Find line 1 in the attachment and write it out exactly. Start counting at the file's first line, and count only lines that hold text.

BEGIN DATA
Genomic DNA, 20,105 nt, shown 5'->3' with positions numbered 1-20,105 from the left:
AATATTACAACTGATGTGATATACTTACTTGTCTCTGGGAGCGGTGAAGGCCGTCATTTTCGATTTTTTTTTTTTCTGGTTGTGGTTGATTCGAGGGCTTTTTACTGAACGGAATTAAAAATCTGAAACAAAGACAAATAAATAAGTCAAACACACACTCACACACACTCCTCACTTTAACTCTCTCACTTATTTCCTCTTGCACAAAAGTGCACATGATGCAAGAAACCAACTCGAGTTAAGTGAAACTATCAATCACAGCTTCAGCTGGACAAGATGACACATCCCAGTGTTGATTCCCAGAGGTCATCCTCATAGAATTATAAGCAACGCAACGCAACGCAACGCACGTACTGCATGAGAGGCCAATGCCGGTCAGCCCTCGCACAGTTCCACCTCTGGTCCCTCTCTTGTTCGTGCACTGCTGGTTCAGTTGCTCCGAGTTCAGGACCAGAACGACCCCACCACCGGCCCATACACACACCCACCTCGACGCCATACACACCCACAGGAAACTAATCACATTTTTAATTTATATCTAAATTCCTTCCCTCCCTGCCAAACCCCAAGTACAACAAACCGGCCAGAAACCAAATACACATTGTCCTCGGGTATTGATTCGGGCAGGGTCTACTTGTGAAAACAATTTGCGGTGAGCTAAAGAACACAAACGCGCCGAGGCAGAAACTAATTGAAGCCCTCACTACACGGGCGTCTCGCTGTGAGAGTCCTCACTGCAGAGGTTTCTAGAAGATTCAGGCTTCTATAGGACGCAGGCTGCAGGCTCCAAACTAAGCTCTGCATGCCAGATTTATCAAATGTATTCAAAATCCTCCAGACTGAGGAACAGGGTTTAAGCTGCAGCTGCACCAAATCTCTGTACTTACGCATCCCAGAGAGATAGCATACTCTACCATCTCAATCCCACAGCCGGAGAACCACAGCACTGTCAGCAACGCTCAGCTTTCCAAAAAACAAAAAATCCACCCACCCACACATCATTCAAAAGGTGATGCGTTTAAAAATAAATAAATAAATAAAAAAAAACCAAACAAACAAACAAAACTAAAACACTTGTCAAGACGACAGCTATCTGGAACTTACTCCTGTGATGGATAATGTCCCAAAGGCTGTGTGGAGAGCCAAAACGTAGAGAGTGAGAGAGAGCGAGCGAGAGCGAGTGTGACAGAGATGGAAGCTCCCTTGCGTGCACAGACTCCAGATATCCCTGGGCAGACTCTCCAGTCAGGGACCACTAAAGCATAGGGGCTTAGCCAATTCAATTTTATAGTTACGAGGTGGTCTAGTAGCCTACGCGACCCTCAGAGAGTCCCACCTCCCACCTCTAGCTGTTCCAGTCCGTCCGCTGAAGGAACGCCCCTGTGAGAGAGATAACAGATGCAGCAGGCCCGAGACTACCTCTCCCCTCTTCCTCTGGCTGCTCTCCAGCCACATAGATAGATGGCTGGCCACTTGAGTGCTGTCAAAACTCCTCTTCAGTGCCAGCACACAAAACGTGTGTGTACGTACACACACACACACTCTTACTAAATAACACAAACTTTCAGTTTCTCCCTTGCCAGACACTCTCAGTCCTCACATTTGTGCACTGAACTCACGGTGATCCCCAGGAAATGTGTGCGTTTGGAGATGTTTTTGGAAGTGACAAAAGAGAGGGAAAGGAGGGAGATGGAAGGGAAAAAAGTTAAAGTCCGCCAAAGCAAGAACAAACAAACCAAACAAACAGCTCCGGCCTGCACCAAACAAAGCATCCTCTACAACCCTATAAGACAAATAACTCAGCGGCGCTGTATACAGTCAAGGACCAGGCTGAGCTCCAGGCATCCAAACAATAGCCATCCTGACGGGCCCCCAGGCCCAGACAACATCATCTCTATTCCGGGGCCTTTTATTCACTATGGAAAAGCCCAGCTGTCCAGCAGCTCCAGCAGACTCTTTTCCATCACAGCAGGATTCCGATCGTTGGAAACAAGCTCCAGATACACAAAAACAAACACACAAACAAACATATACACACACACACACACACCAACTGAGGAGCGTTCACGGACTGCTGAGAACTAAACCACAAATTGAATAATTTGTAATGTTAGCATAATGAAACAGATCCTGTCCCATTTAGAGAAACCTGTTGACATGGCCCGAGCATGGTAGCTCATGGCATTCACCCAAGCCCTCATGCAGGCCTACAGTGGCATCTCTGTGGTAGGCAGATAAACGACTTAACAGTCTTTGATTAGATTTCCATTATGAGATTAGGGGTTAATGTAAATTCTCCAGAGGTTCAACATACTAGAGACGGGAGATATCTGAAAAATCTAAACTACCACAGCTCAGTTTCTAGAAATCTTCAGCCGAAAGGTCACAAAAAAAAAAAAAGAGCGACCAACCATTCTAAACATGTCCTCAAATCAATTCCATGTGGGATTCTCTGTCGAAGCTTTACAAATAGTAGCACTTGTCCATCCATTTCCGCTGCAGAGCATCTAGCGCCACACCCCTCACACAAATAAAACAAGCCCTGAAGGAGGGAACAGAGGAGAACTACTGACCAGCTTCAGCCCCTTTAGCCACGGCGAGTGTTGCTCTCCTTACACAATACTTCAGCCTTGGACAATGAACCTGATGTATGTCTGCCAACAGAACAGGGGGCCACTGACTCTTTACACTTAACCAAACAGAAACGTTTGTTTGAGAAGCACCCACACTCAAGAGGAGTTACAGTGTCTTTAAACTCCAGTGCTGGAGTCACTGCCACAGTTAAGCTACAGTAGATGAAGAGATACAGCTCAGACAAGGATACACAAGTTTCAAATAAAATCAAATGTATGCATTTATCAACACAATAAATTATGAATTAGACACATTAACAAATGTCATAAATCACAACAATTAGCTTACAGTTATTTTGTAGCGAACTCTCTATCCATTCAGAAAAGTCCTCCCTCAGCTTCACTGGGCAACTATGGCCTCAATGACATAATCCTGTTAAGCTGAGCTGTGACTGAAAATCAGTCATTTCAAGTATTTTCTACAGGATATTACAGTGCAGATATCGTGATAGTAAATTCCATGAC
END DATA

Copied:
Genomic DNA, 20,105 nt, shown 5'->3' with positions numbered 1-20,105 from the left: